Clyde sensed how deep was this sudden revolt. All the more was he flagellated by the desire for possession of that which now he half feared to be unobtainable. A dozen seductive excuses sprang to his lips. “Oh, who would be likely to see us anyhow, at this time of night? There isn’t any one around. Why shouldn’t we go there for a few moments if we want to? No one would be likely to hear us. We needn’t talk so loud. There isn’t any one on the street, even. Let’s walk by the house and see if anybody is up.”

Since hitherto she had not permitted him to come within half a block of the house, her protest was not only nervous but vigorous. Nevertheless on this occasion Clyde was proving a little rebellious and Roberta, standing somewhat in awe of him as her superior, as well as her lover, was unable to prevent their walking within a few feet of the house where they stopped. Except for a barking dog there was not a sound to be heard anywhere. And in the house no light was visible.

“See, there’s no one up,” protested Clyde reassuringly. “Why shouldn’t we go in for a little while if we want to? Who will know? We needn’t make any noise. Besides, what is wrong with it? Other people do it. It isn’t such a terrible thing for a girl to take a fellow to her room if she wants to for a little while.”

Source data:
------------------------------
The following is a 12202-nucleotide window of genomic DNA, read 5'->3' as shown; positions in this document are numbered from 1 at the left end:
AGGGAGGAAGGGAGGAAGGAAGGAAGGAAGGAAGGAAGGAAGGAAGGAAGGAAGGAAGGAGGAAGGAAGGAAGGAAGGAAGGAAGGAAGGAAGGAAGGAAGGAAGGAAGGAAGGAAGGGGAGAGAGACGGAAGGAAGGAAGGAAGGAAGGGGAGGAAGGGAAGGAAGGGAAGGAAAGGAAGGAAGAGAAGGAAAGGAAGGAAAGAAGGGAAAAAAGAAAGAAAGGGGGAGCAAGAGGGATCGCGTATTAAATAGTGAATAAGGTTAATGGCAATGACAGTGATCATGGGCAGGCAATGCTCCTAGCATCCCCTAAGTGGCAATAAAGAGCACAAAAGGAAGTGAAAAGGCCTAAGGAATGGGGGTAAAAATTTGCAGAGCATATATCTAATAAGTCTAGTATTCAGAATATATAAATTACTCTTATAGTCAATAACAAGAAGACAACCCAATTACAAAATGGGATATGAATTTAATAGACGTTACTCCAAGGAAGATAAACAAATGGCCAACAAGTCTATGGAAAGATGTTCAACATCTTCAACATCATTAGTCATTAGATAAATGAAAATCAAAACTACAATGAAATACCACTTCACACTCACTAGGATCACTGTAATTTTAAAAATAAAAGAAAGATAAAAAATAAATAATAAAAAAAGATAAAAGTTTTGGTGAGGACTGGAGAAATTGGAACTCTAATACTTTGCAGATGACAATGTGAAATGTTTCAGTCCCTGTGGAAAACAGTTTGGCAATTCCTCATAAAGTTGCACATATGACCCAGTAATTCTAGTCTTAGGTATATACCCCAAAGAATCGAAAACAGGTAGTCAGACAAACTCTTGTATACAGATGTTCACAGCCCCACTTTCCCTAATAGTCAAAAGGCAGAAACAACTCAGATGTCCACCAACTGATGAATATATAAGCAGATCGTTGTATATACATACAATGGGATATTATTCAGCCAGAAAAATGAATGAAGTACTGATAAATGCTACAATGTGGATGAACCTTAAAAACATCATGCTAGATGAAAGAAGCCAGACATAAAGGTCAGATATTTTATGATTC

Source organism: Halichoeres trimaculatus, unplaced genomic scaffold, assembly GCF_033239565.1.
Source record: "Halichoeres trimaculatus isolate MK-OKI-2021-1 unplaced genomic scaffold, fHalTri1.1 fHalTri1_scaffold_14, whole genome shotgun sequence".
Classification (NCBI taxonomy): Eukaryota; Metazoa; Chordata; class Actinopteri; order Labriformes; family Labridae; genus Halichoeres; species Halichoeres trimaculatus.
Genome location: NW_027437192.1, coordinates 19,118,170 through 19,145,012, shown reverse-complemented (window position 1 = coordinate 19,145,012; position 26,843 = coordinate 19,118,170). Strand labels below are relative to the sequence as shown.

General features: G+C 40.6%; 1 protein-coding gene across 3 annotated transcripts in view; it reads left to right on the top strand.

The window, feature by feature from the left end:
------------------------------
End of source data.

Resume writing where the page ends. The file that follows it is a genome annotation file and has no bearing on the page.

“Oh, isn’t it? Well, maybe not in your set. But I know what’s right and I don’t think that’s right and I won’t do it.”

At once, as she said this, Roberta’s heart gave a pained and weakening throb, for in saying so much she had exhibited more individuality and defiance than ever he had seen or that she fancied herself capable of in connection with him. It terrified her not a little. Perhaps he would not like her so much now if she were going to talk like that.

His mood darkened immediately. Why did she want to act so? She was too cautious, too afraid of anything that spelled a little life or pleasure. Other girls were not like that,—Rita, those girls at the factory. She pretended to love him. She did not object to his holding her in his arms and kissing her under a tree at the end of the street. But when it came to anything slightly more private or intimate, she could not bring herself to agree. What kind of a girl was she, anyhow? What was the use of pursuing her? Was this to be another case of Hortense Briggs with all her wiles and evasions? Of course Roberta was in no wise like her, but still she was so stubborn.

Although she could not see his face she knew he was angry and quite for the first time in this way.